According to the research of psychologists, neurologists, and other scientists, setting a goal invests ourselves into the target as if we’d already accomplished it. That is, by setting something as a goal, however small or large, however near or far in the future, a part of our brain believes that desired outcome is an essential part of who we are – setting up the conditions that drive us to work towards the goals to fulfill the brain’s self-image.

Apparently, the brain cannot distinguish between things we want and things we have. Neurologically, then, our brains treat the failure to achieve our goal the same way as it treats the loss of a valued possession. And up until the moment, the goal is achieved, we have failed to achieve it, setting up a constant tension that the brain seeks to resolve.

Advertising

Ideally, this tension is resolved by driving us towards accomplishment. In many cases, though, the brain simply responds to the loss, causing us to feel fear, anxiety, even anguish, depending on the value of the as-yet-unattained goal.

Love, Loss, Dopamine, and Our Dreams

The brains functions are carried out by a stew of chemicals called neurotransmitters. You’ve probably heard of serotonin, which plays a key role in our emotional life – most of the effective anti-depressant medications on the market are serotonin reuptake inhibitors, meaning they regulate serotonin levels in the brain leading to more stable moods.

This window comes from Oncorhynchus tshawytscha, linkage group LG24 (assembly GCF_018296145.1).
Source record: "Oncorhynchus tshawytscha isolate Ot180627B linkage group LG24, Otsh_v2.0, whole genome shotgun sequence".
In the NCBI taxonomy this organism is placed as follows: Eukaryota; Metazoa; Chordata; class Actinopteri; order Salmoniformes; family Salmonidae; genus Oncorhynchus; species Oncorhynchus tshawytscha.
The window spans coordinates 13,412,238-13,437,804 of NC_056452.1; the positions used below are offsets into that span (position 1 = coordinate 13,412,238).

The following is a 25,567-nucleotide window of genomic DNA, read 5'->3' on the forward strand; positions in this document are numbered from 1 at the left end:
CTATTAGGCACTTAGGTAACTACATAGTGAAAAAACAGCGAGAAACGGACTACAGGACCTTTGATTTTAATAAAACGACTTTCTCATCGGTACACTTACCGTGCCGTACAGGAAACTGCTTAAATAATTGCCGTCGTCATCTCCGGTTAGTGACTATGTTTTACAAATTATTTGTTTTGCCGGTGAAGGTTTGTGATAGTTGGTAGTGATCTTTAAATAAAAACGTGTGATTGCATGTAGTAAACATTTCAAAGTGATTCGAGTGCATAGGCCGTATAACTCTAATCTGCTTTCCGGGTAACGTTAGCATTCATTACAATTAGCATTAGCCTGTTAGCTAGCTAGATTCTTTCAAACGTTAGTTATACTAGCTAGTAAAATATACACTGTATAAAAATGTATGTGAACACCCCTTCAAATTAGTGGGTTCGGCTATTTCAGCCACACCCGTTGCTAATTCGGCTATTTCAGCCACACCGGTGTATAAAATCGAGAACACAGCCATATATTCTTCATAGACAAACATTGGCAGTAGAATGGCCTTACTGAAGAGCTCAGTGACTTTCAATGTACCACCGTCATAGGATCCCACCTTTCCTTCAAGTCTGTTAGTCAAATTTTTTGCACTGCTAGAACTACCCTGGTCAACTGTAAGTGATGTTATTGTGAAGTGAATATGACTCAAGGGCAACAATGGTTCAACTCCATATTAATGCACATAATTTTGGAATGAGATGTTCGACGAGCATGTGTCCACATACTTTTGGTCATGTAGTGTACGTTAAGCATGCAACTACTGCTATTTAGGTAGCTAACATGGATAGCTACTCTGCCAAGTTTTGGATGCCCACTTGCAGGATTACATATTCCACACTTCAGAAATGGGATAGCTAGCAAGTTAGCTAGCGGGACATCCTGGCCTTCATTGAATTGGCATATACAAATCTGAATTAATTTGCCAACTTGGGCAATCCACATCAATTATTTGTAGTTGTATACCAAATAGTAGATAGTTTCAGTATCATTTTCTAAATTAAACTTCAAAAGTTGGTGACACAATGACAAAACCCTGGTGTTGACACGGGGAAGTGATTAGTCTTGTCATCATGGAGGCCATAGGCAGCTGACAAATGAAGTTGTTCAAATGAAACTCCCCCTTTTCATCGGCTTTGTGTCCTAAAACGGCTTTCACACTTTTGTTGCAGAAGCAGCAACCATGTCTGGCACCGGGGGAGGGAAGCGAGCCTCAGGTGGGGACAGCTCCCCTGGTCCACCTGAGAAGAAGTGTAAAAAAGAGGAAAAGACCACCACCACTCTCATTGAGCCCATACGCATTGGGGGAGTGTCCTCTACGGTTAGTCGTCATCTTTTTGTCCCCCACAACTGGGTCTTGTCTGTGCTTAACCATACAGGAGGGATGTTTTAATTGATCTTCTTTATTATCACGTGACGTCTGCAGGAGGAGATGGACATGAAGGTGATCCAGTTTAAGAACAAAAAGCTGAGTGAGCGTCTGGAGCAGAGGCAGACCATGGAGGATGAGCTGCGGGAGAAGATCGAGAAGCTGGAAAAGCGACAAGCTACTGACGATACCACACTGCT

Somewhat less well-known is another neurotransmitter, dopamine. Among other things, dopamine acts as a motivator, creating a sensation of pleasure when the brain is stimulated by achievement. Dopamine is also involved in maintaining attention – some forms of ADHD are linked to irregular responses to dopamine.[1]

So dopamine plays a key role in keeping us focused on our goals and motivating us to attain them, rewarding our attention and achievement by elevating our mood. That is, we feel good when we work towards our goals.

Dopamine is related to wanting – to desire. The attainment of the object of our desire releases dopamine into our brains and we feel good. Conversely, the frustration of our desires starves us of dopamine, causing anxiety and fear.

Advertising

One of the greatest desires is romantic love – the long-lasting, “till death do us part” kind. It’s no surprise, then, that romantic love is sustained, at least in part, through the constant flow of dopamine released in the presence – real or imagined – of our true love. Loss of romantic love cuts off that supply of dopamine, which is why it feels like you’re dying – your brain responds by triggering all sorts of anxiety-related responses.

Herein lies obsession, as we go to ever-increasing lengths in search of that dopamine reward. Stalking specialists warn against any kind of contact with a stalker, positive or negative, because any response at all triggers that reward mechanism. If you let the phone ring 50 times and finally pick up on the 51st ring to tell your stalker off, your stalker gets his or her reward, and learns that all s/he has to do is wait for the phone to ring 51 times.